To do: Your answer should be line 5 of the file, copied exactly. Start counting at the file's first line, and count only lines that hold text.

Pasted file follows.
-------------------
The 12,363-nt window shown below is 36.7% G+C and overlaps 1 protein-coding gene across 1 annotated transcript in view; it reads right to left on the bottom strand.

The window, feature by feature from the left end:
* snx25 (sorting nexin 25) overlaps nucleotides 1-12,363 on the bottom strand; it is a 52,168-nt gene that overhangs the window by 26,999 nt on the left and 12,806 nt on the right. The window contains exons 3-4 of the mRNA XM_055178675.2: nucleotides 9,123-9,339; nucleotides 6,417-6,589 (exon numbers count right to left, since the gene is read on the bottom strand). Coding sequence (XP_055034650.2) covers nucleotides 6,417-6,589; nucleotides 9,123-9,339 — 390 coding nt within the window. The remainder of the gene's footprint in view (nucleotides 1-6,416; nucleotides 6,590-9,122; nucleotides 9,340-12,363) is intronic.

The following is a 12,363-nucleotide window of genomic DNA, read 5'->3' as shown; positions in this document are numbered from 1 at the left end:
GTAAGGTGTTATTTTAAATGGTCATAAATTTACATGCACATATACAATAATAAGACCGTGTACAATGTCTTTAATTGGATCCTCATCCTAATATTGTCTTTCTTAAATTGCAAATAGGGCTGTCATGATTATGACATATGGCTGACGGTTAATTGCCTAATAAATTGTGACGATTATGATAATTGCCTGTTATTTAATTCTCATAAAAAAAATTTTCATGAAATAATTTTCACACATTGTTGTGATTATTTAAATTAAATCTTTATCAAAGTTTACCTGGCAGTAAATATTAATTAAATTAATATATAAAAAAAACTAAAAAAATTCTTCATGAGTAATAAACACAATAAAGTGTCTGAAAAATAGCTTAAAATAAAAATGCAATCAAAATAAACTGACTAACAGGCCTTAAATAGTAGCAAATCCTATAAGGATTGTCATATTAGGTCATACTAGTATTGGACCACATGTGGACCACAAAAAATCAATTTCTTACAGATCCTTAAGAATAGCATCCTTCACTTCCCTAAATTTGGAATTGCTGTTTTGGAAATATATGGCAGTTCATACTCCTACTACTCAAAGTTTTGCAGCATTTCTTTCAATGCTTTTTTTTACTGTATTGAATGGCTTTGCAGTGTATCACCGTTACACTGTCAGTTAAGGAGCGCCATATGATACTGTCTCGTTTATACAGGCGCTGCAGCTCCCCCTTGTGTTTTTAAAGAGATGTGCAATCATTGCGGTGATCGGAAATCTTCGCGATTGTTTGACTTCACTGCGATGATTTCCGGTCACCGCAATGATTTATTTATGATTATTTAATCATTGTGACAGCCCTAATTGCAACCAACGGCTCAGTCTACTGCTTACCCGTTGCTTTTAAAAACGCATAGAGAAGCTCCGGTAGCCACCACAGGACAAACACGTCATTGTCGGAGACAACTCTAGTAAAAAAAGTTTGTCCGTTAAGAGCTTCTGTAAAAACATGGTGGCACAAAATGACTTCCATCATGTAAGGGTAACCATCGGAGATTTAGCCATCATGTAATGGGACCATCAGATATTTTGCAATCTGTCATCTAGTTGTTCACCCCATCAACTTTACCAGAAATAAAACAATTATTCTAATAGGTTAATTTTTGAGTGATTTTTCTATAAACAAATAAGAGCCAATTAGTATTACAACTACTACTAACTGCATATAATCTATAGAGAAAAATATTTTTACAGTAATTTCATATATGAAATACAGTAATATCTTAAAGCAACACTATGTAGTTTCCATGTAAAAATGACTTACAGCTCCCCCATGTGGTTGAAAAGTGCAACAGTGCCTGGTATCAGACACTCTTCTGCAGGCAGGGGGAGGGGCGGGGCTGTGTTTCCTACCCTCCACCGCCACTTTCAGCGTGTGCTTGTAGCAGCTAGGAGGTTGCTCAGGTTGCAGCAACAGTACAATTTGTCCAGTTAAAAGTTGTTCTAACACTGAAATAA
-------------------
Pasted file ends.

GTAAGGTGTTATTTTAAATGGTCATAAATTTACATGCACATATACAATAATAAGACCGTGTACAATGTCTTTAATTGGATCCTCATCCTAATATTGTCTTTCTTAAATTGCAAATAGGGCTGTCATGATTATGACATATGGCTGACGGTTAATTGCCTAATAAATTGTGACGATTATGATAATTGCCTGTTATTTAATTCTCATAAAAAAAATTTTCATGAAATAATTTTCACACATTGTTGTGATTATTTAAATTAAATCTTTATCAAAGTTTACCTGGCAGTAAATATTAATTAAATTAATATATAAAAAAAACTAAAAAAATTCTTCATGAGTAATAAACACAATAAAGTGTCTGAAAAATAGCTTAAAATAAAAATGCAATCAAAATAAACTGACTAACAGGCCTTAAATAGTAGCAAATCCTATAAGGATTGTCATATTAGGTCATACTAGTATTGGACCACATGTGGACCACAAAAAATCAATTTCTTACAGATCCTTAAGAATAGCATCCTTCACTTCCCTAAATTTGGAATTGCTGTTTTGGAAATATATGGCAGTTCATACTCCTACTACTCAAAGTTTTGCAGCATTTCTTTCAATGCTTTTTTTTACTGTATTGAATGGCTTTGCAGTGTATCACCGTTACACTGTCAGTTAAGGAGCGCCATATGATACTGTCTCGTTTATACAGGCGCTGCAGCTCCCCCTTGTGTTTTTAAAGAGATGTGCAATCATTGCGGTGATCGGAAATCTTCGCGATTGTTTGACTTCACTGCGATGATTTCCGGTCACCGCAATGATTTATTTATGATTATTTAATCATTGTGACAGCCCTAATTGCAACCAACGGCTCAGTCTACTGCTTACCCGTTGCTTTTAAAAACGCATAGAGAAGCTCCGGTAGCCACCACAGGACAAACACGTCATTGTCGGAGACAACTCTAGTAAAAAAAGTTTGTCCGTTAAGAGCTTCTGTAAAAACATGGTGGCACAAAATGACTTCCATCATGTAAGGGTAACCATCGGAGATTTAGCCATCATGTAATGGGACCATCAGATATTTTGCAATCTGTCATCTAGTTGTTCACCCCATCAACTTTACCAGAAATAAAACAATTATTCTAATAGGTTAATTTTTGAGTGATTTTTCTATAAACAAATAAGAGCCAATTAGTATTACAACTACTACTAACTGCATATAATCTATAGAGAAAAATATTTTTACAGTAATTTCATATATGAAATACAGTAATATCTTAAAGCAACACTATGTAGTTTCCATGTAAAAATGACTTACAGCTCCCCCATGTGGTTGAAAAGTGCAACAGTGCCTGGTATCAGACACTCTTCTGCAGGCAGGGGGAGGGGCGGGGCTGTGTTTCCTACCCTCCACCGCCACTTTCAGCGTGTGCTTGTAGCAGCTAGGAGGTTGCTCAGGTTGCAGCAACAGTACAATTTGTCCAGTTAAAAGTTGTTCTAACACTGAAATAA